In a third Florida case, Marissa Alexander was charged with aggravated assault and use of a deadly weapon. Alexander was a victim of abuse by her husband – a fact her husband acknowledged in a sworn statement. .
On the day in question, Alexander’s husband threatened to kill her because of she sent some texts and baby pictures to her ex-husband. At the time, Alexander was not armed. Alexander ran from the house to her car under the belief that her husband would carry out his threat. However, the garage door was broken which meant she couldn’t escape. She returned to the house intending to escape a different way – this time she had a gun.
She shot a warning shot when her husband advanced in her direction screaming and cursing. Marissa Alexander’s defense was Florida’s stand your ground law. After her defense was rejected, Alexander was found guilty and sentenced to twenty years in jail.
This scenario is particularly disturbing now that the Violence Against Woman Act is no longer law, thanks to House Republicans who also support stand your ground laws. Since incidents of domestic abused went down as a result of the law, it is very likely that they will increase potentially to pre VAWA levels. The verdict in Marissa Alexander’s case suggests that good people who are victims of domestic abuse do not enjoy the protections ostensibly provided under stand your ground laws.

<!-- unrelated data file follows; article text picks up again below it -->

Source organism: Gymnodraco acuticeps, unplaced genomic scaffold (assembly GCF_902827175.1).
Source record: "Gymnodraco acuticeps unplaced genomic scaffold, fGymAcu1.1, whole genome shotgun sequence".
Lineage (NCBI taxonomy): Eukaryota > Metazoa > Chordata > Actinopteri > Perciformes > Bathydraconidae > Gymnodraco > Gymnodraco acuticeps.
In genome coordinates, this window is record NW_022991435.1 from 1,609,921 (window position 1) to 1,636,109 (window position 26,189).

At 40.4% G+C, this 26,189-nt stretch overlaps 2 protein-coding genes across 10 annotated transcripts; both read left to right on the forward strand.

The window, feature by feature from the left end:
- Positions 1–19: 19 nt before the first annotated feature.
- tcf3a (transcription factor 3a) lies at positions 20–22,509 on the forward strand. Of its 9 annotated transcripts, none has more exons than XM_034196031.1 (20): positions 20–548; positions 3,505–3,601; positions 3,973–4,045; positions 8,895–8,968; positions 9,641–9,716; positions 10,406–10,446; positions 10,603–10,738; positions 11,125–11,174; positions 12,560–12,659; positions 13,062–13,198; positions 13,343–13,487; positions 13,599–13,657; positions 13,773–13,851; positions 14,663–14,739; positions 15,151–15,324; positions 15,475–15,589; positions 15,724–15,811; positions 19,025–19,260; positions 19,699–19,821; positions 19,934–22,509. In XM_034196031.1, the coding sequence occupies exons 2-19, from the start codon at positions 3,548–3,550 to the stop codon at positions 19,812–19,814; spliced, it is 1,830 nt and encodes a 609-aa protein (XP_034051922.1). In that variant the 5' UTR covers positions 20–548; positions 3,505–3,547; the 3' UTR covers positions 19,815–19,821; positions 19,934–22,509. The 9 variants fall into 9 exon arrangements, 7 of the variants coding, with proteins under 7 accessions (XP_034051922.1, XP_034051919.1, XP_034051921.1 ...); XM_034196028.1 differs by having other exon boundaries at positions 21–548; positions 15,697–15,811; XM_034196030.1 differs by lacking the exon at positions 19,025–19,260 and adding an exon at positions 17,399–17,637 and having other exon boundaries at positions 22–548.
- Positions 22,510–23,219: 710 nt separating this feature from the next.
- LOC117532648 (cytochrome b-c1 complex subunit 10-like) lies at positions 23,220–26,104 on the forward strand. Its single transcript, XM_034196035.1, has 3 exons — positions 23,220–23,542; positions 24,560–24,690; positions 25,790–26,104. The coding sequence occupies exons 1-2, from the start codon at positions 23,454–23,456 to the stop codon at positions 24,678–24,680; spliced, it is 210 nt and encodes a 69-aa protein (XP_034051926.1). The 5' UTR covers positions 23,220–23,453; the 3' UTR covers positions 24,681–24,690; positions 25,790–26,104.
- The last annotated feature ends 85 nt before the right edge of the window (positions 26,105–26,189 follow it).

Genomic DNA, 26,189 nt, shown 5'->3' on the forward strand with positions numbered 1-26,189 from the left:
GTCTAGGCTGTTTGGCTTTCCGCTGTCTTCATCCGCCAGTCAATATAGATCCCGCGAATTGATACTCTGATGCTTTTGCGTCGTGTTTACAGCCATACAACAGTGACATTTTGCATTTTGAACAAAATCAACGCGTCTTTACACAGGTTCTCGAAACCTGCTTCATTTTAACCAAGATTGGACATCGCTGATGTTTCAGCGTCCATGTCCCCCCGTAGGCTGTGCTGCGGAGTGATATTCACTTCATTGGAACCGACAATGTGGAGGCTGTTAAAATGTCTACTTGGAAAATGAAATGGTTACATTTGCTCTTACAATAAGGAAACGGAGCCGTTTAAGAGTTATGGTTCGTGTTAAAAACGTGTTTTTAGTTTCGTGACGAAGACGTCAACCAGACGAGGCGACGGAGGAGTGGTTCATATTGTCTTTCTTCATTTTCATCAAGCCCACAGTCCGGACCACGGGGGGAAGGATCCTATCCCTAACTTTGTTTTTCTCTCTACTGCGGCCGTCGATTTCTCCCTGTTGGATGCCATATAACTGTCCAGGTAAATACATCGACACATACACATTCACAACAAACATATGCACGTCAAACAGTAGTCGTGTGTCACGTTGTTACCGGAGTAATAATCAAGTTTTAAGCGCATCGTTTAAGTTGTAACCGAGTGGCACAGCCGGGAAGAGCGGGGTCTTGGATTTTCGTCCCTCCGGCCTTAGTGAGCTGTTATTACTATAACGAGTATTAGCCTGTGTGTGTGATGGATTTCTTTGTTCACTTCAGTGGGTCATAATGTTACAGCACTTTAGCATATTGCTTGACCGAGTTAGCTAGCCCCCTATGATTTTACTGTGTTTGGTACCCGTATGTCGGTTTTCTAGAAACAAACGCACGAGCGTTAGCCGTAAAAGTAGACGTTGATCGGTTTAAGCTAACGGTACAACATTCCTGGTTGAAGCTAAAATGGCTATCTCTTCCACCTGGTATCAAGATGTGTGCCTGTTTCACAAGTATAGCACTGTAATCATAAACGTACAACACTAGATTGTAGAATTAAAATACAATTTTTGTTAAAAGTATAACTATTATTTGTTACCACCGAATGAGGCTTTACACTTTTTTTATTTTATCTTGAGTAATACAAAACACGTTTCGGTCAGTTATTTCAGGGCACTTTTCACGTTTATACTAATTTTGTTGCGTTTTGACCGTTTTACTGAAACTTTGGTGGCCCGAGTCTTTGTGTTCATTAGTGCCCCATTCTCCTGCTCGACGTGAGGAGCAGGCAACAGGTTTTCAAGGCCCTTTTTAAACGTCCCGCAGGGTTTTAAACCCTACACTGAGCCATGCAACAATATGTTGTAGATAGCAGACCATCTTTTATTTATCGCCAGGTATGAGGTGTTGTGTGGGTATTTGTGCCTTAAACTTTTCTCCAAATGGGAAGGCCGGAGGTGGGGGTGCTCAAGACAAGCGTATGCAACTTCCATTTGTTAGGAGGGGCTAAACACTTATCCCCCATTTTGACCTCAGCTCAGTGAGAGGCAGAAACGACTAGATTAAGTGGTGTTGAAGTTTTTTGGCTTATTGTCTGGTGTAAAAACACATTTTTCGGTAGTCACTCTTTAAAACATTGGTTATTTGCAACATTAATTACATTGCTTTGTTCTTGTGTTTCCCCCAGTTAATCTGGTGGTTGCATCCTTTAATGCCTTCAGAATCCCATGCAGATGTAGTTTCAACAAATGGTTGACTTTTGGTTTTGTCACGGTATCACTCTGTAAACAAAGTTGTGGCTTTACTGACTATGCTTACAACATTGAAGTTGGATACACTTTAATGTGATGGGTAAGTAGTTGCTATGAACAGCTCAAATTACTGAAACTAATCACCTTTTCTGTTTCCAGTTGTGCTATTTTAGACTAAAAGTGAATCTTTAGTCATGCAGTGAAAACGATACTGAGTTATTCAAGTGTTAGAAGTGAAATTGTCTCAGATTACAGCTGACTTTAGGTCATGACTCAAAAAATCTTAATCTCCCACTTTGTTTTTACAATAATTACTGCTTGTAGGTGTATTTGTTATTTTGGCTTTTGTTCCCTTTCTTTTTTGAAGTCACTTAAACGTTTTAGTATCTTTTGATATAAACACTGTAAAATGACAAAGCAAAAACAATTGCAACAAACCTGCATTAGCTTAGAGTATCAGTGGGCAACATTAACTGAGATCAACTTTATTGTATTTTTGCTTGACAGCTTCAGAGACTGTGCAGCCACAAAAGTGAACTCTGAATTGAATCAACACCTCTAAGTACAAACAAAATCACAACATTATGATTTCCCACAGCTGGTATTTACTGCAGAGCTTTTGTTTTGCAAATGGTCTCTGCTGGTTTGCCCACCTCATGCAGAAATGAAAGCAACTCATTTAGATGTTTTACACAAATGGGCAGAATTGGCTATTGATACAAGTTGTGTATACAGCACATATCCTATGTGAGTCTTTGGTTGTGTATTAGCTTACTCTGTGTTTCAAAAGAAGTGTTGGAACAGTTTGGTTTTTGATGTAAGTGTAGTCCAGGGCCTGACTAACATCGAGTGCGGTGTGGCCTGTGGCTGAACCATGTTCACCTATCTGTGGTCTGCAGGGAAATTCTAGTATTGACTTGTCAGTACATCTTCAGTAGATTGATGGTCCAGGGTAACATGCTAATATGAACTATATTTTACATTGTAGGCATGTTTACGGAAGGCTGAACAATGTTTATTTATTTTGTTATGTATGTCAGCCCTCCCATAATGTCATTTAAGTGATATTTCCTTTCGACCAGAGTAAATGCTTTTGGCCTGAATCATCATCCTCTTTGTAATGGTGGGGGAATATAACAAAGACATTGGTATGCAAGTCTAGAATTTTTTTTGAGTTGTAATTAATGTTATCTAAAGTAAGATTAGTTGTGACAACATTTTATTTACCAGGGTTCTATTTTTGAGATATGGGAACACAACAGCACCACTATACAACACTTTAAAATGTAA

What can we take away from the decided cases? If you’re a man who chases someone for stealing a car radio and you kill them, you are standing your ground. If you are a woman in an abusive relationship, and shoot into the air while trying to escape from your abuser, the stand your ground law doesn’t apply.
John Donohue, a Stanford Law Professor, has studied violence and crime for two decades, and agrees with Hoekstra and Cheng’s findings.
He also offered this comment to NPR.
I’ve been hearing from defense lawyers around the country that if they happen to have a criminal defendant in a stand your ground jurisdiction, pretty much no matter what happens, you can say, ‘Well, I shot the guy, but I felt threatened and had a reasonable basis for fearing injury to myself,
In other words, stand your ground is liable to be abused as a defense in cases that don’t fit our understanding of justifiable homicide.
These studies provide a factual basis to conclude that Stand your ground laws result in more violence, where violence would otherwise not have occurred. The cases in Florida, show that the application of “stand your ground” appears to be inconsistent. If you’re a woman in an abusive relationship, you are expected to retreat. If you’re a man, you have a right to chase down someone and kill them.
Donahue’s comment raises an additional concern. It suggests that “stand your ground” is becoming a defense that is liable to abuse in a variety of circumstances that extend beyond our understanding of justifiable homicides.
Don’t you feel safer now?